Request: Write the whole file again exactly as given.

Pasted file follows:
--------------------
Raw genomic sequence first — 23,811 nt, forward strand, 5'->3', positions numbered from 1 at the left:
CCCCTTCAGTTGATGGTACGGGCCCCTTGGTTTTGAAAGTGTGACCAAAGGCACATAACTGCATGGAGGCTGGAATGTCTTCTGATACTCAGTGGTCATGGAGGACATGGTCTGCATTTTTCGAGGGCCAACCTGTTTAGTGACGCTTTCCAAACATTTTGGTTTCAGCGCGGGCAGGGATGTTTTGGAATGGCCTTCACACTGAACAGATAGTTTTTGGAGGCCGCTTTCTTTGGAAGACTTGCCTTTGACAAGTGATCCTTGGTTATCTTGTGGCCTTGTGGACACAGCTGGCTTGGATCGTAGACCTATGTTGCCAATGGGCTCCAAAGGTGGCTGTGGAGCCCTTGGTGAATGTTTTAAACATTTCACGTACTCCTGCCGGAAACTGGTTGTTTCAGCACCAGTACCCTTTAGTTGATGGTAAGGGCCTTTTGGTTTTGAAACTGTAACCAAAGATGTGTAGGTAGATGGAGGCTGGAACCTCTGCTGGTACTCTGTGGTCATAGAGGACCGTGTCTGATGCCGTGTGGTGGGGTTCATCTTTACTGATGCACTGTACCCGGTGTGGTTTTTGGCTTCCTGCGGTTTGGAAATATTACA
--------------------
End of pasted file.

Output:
Raw genomic sequence first — 23,811 nt, forward strand, 5'->3', positions numbered from 1 at the left:
CCCCTTCAGTTGATGGTACGGGCCCCTTGGTTTTGAAAGTGTGACCAAAGGCACATAACTGCATGGAGGCTGGAATGTCTTCTGATACTCAGTGGTCATGGAGGACATGGTCTGCATTTTTCGAGGGCCAACCTGTTTAGTGACGCTTTCCAAACATTTTGGTTTCAGCGCGGGCAGGGATGTTTTGGAATGGCCTTCACACTGAACAGATAGTTTTTGGAGGCCGCTTTCTTTGGAAGACTTGCCTTTGACAAGTGATCCTTGGTTATCTTGTGGCCTTGTGGACACAGCTGGCTTGGATCGTAGACCTATGTTGCCAATGGGCTCCAAAGGTGGCTGTGGAGCCCTTGGTGAATGTTTTAAACATTTCACGTACTCCTGCCGGAAACTGGTTGTTTCAGCACCAGTACCCTTTAGTTGATGGTAAGGGCCTTTTGGTTTTGAAACTGTAACCAAAGATGTGTAGGTAGATGGAGGCTGGAACCTCTGCTGGTACTCTGTGGTCATAGAGGACCGTGTCTGATGCCGTGTGGTGGGGTTCATCTTTACTGATGCACTGTACCCGGTGTGGTTTTTGGCTTCCTGCGGTTTGGAAATATTACA